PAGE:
• Thank you Ronnie, sorry it has been ages since I posted. Thank you for signing up to reading them. Look forward to relaying verbal stories to you very soon. Loves to the family.

  3. It was a real pleasure to meet you in Nepal, Daphne. Thanks for all your work on behalf of Nepal. We at VSO are also extremely proud of what you’ve achieved and what you continue you to do. Look forward to meeting you again soon. Best wishes. Philip Goodwin (CEO VSO)

    • Thank you Philip, great to have met you too and a personal thank you to VSO for giving me one of the most enriching experiences of my life. Hopefully catch up in Kingston soon. Best.

  4. Daphne, great to see you have started blogging again and very moving account and pictures. I haven’t deluged you with emails as the jungle telegraph has kept me updated on your safety. Hope to see you when you are over.
    Lots of love
    Stephen, Debbie, Jules and Max

    • Thanks and for following Stephen. Hope you are keeping well, bush telegraph sure is active. Hopefully see you mid your holidays too. Have a well deserved break. x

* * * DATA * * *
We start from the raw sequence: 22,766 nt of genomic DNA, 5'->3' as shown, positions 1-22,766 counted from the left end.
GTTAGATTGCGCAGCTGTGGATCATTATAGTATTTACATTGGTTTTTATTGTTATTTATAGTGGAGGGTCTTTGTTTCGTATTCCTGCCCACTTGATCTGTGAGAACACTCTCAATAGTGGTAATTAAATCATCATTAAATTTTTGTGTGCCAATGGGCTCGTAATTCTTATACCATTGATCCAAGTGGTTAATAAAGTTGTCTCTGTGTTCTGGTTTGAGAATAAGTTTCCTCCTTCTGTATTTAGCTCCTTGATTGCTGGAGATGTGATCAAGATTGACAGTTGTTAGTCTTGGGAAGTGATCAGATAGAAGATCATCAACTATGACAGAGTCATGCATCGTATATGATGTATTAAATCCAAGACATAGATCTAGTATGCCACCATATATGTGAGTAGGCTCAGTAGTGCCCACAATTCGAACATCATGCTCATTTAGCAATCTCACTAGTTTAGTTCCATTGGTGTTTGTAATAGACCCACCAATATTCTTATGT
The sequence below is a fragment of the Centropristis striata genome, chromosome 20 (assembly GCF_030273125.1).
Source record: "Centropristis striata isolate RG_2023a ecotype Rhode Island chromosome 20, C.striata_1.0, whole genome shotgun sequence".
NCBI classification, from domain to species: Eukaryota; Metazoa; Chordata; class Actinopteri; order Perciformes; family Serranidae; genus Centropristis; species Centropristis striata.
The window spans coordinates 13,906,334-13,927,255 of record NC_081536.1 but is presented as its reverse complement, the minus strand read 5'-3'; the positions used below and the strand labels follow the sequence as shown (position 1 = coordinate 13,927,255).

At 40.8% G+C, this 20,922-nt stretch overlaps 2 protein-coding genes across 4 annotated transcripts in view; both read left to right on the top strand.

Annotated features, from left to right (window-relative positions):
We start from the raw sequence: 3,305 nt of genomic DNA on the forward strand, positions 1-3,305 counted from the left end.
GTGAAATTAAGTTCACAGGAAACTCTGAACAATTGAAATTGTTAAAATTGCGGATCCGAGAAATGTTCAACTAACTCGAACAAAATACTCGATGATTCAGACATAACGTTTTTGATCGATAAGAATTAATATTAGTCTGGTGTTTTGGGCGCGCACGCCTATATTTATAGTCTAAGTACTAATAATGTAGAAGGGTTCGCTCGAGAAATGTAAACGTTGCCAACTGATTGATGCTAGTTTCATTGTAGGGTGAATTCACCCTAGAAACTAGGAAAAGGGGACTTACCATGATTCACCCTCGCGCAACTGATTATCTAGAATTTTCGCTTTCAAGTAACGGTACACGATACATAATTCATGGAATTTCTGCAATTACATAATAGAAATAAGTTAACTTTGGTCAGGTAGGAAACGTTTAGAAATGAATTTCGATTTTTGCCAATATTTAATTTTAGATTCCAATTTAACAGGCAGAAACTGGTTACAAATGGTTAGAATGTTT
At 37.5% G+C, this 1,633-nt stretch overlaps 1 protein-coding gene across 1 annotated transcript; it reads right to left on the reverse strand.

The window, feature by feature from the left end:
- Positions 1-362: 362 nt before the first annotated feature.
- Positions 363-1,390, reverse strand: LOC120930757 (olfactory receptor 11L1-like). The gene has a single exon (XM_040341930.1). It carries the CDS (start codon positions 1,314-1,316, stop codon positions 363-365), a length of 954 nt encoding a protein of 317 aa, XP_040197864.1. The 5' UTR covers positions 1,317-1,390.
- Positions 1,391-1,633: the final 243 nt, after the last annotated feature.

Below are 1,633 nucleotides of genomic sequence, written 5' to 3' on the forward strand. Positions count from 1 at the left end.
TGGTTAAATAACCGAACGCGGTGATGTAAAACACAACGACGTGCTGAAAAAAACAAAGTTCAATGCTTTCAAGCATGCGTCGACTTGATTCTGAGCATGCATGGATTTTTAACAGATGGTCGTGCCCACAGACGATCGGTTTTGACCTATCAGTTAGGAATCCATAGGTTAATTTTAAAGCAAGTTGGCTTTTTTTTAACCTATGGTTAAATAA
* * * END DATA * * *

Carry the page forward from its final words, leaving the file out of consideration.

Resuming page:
5. Hi Daphne,
    Thank you for such an inspiring post and so good to hear from you. An Enterprise class – ‘ESOL – Are you Ready to Start your Business? ‘ at Morley raised £52.00 for the Nepal DEC Earthquake appeal back in May 2015 through a fundraising event where they offered their business services in return for a small donation. Thanks for the update and have a good journey back to the UK – Best wishes, Sara.

    • Hi Sara,
      Nice to hear from you and how wonderful to hear about the Morley fundraising, sounds like it was a fun event. Maybe see you on my visit if I am by Waterloo, I will be sure to pop in. Best Daphne

  6. Hi Daphne it is great to read of positive action happening. Humans are so resilient in the face of disaster. Glad you are safe. Enjoy your time back home. Toria x